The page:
In the swing

In the swing

When the going gets tough, the tough go … golfing? According to a recent story in the Denver Post, Coloradans flocked in droves not just to the trails and mountains, but also to the links this summer.  

Ed Mate, executive director of the Colorado Golf Association, which compiles an annual survey of public course operators, said prior to this year, the state averaged about 1.5 million-1.7 million rounds played. But for 2020, that number is about to rise, by a lot.

“I wouldn’t be surprised if we break the 2-million round barrier,” Mate said, adding that like a lot of unlikely industries, golf happened to land in the “winners” category during the pandemic.  “We didn’t launch some great new marketing idea or treat people differently when they showed up … We were just the lucky recipients of a cultural paradigm.

The golf boon is explained by coronavirus-weary residents finding outdoor refuge in a socially distanced activity shared among friends. Golf courses have complied with restrictions by offering single-rider carts, restricting the removal of pins from holes, and clubhouses that mandate masks.

“It’s sort of replaced date night for us at restaurants,” 36-year-old Littleton resident and occasional golfer Quinn Botkins told the Post. Botkins, who said he might have played golf once or twice a year in the past, estimates he’s gotten in at least 20 rounds this summer and fall. His wife also began playing for the first time.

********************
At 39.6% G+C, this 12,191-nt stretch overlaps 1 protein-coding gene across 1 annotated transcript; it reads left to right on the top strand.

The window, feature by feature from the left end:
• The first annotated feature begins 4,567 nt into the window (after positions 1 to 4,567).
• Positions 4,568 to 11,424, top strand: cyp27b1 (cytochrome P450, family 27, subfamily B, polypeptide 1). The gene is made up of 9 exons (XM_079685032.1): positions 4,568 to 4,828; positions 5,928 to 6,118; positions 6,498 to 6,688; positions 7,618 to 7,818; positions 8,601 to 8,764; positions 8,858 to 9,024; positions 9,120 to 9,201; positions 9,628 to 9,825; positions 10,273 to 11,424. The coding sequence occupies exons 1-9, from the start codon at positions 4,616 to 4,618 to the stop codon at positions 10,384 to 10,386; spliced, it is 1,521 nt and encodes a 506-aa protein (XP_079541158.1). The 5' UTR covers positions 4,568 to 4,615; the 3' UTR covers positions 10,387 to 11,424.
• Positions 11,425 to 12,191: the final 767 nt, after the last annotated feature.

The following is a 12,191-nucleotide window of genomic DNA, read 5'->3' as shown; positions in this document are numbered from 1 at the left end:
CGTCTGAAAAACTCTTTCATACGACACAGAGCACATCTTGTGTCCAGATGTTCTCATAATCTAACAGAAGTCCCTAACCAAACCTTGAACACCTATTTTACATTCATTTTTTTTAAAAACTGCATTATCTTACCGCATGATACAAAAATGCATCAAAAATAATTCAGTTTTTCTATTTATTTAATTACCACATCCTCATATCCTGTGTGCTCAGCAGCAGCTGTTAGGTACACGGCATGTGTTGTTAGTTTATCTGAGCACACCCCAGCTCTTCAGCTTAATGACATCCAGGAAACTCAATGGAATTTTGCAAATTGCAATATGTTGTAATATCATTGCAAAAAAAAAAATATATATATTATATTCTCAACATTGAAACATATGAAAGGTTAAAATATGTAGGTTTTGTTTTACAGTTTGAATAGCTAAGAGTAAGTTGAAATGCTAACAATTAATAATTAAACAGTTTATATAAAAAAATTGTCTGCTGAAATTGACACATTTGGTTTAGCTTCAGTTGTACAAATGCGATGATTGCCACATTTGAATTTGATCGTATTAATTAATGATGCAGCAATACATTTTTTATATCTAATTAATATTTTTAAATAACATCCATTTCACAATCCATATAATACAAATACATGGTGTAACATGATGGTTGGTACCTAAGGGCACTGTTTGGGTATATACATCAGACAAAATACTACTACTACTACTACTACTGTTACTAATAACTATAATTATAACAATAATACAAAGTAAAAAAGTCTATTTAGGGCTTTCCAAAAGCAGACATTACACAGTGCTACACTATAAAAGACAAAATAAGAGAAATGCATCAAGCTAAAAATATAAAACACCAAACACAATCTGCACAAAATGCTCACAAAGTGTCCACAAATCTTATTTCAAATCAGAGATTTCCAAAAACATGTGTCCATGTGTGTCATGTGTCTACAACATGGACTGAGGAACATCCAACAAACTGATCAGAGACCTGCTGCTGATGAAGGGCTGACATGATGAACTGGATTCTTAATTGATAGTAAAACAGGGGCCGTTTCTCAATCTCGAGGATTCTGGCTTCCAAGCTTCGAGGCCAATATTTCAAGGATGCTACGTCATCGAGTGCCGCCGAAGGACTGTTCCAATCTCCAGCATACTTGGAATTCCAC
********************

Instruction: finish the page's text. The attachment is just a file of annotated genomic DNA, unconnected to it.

“It’s super hard, but it’s also really rewarding when you actually string a couple of good shots together,” he said explaining the allure of the oft-frustrating and curse-word inducing sport. “You just kind of forget what’s going on in the world.”

And if the difficulty in finding tee times is any indication, Durangoans are also getting their Tiger, Phil and Rory on in unprecedented numbers. Botkins said he’s lucky – a friend books tee times, often staying up until midnight to catch a time. “Even then it can be difficult. The popularity has gone through the roof,” he said.

The challenge moving forward for Colorado golf operators is capitalizing on the current craze with sustained growth once the pandemic is over. A new generation of golfers is being exposed to the game at a record pace.

“I’ve been in the golf business now for 30 years and I’ve never seen anything like it,” Mate said. “It’s been a perfect storm.”

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